A separate flow chart is provided specifically for invitro diagnostics.

  1. Medical Devices

The guidance provides information for software and apps that qualify as medical devices and need to comply with UKCA marking requirements. It includes the following key points:

I. Classification: Manufacturers need to determine the classification of their medical devices based on the regulations. There are four classes (Class I, IIa, IIb, and III), each associated with a different level of risk.

II. Essential Requirements: The software or app must fulfill the general essential requirements and specific design and construction requirements outlined in the regulations. This guidance lists the essential requirements that are likely to be applicable to software and apps. Manufacturers can use relevant designated standards to demonstrate compliance with these requirements.

III. Post-market Surveillance: After a medical device is introduced to the UK market, the manufacturer is responsible for monitoring the product and reporting any serious adverse incidents to the MHRA (Medicines and Healthcare Products Regulatory Agency). The guidance provides information on how to report adverse incidents. This monitoring ensures the ongoing safety of the device while it is being used.

It is important to note that accessories are considered medical devices and are subject to all relevant requirements outlined in the guidance.

  1. IVDs

The guidance aims to assist manufacturers of software and apps that qualify as in-vitro diagnostic medical devices in meeting the UKCA marking requirements.

I. Categories: Manufacturers of in-vitro diagnostic medical devices need to determine the specific category to which their software belongs, as it determines the compliance route. There are four categories:

a) General IVDs

b) IVDs for self-testing

c) IVDs in List A

d) IVDs in List B

II. Essential requirements: The software must meet all the general essential requirements and the relevant design and manufacturing requirements outlined in the UK MDR 2002, Annex I (as modified by Part 3 of Schedule 2A to the UK MDR 2002). This guidance provides a list of essential requirements likely to be applicable to software and apps. Manufacturers may use relevant Designated standards (external link) to demonstrate compliance with these requirements, if available.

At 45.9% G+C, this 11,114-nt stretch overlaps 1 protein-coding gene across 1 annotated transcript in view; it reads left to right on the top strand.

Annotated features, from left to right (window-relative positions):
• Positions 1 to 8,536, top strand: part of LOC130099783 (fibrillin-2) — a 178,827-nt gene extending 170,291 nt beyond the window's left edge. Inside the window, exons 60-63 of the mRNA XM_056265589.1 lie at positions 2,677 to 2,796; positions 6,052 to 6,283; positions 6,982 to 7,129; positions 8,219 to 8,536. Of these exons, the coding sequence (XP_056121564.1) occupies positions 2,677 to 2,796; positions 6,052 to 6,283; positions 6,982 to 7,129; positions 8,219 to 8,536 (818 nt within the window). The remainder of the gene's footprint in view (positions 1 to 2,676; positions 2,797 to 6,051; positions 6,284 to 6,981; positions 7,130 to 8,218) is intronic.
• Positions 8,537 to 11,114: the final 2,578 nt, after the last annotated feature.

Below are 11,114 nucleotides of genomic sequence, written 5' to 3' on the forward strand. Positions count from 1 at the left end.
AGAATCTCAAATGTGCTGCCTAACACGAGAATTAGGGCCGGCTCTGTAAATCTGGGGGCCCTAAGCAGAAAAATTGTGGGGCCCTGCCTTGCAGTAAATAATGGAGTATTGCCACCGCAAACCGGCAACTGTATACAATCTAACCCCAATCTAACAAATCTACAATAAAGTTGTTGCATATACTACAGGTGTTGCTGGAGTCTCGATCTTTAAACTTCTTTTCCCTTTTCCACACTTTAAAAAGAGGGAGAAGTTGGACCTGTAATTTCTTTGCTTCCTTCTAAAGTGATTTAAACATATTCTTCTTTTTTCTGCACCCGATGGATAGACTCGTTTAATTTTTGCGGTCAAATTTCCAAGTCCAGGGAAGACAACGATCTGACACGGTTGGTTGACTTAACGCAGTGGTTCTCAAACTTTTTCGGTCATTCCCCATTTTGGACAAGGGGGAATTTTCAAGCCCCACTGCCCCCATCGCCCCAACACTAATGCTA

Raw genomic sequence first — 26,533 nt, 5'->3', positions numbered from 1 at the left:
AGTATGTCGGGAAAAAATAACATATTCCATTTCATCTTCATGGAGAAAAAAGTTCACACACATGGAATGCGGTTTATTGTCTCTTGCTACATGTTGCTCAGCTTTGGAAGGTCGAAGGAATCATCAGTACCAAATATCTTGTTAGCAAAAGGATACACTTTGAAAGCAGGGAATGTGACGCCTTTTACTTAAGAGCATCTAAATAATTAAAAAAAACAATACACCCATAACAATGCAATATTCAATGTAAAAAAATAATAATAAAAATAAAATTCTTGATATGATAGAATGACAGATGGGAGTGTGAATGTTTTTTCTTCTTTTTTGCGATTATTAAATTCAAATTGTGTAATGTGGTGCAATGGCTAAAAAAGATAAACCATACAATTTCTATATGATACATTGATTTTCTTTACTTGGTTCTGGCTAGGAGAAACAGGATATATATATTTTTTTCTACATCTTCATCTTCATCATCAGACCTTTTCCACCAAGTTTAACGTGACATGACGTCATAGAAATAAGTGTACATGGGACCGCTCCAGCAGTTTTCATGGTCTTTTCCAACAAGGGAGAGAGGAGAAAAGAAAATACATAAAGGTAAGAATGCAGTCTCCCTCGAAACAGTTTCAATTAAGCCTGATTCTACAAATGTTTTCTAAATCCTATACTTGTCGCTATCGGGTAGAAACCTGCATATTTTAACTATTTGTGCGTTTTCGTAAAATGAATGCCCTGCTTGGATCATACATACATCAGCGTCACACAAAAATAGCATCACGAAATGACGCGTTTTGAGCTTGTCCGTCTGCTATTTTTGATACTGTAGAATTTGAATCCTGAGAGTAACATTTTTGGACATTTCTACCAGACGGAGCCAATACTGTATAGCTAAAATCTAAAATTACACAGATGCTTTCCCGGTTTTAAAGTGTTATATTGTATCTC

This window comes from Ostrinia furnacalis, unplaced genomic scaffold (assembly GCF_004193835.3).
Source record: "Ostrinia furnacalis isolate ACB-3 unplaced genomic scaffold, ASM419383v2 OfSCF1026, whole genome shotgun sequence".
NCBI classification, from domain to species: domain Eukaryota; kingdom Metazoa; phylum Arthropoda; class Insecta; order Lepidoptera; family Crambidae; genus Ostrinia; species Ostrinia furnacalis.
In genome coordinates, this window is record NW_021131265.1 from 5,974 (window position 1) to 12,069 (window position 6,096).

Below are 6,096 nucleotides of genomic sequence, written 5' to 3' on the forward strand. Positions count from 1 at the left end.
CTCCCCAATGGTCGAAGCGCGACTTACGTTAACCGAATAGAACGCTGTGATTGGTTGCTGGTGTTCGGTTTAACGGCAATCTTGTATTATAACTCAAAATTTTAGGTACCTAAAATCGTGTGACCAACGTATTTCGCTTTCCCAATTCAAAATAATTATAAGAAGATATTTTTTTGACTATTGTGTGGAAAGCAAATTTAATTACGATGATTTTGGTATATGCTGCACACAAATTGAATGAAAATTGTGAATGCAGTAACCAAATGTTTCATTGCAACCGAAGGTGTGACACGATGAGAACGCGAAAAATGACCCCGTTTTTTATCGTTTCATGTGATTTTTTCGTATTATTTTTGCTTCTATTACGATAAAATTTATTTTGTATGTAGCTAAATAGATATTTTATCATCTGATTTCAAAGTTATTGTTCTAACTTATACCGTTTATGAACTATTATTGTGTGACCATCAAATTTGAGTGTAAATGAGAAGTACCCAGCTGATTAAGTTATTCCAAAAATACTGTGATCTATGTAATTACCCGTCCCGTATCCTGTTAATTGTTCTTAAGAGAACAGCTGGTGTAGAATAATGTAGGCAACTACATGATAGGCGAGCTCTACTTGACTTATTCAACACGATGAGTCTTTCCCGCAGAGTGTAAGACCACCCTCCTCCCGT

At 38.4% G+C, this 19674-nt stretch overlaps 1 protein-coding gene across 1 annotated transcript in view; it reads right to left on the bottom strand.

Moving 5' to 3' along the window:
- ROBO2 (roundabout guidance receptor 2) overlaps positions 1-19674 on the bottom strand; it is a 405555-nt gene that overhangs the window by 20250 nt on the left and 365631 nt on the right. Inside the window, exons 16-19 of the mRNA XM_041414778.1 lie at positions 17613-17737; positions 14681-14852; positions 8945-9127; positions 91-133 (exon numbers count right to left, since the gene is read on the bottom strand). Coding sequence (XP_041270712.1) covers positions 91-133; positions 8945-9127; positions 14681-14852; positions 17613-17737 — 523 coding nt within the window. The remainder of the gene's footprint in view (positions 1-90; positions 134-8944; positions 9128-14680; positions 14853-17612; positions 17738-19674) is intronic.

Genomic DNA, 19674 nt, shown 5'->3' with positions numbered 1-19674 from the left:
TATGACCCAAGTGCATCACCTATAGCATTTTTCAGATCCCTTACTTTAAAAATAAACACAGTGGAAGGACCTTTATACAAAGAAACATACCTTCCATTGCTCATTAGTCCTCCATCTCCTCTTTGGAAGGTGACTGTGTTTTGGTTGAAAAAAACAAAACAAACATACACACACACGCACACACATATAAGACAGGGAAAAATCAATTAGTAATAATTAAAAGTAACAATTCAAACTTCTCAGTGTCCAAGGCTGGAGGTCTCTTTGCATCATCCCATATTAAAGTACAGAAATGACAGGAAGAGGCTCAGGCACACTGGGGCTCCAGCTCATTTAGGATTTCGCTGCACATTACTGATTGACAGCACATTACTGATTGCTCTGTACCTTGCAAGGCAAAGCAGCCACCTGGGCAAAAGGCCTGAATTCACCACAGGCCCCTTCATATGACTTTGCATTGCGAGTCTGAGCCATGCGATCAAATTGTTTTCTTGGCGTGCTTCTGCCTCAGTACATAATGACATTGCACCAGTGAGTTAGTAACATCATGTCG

III. Post-market Surveillance: Once an in-vitro diagnostic medical device is introduced to the UK market, the manufacturer assumes responsibility for monitoring the product and reporting any serious adverse incidents to the MHRA. Guidance on reporting adverse incidents provides information on the reporting process. This ensures the device remains safe for use throughout its lifespan.

  1. Active implantable Medical Devices

Accessory software for an Active implantable medical device should be treated as an Active implantable medical device. Further guidance is provided in guidance MEDDEV 2. 1/2 rev 2.

The MHRA guidance on standalone software and apps addresses the increasing use of medical device software in various healthcare settings. The document emphasizes the importance of UKCA marking for software and apps that meet the definition of a medical device, ensuring regulatory compliance and safety. It provides helpful flowcharts to assist manufacturers in determining whether their software qualifies as a medical device and offers guidance on classification, essential requirements, and post-market surveillance. Users are also provided with tips on identifying medical devices, ensuring appropriate marking, and reporting issues. By following this comprehensive guidance, manufacturers and users can navigate the regulatory landscape and contribute to the safe and effective use of medical device software and apps in the UK.

References

Medical device stand-alone software including apps (including IVDMDs)

Trevor Klemann – Associate Medical Device Consultant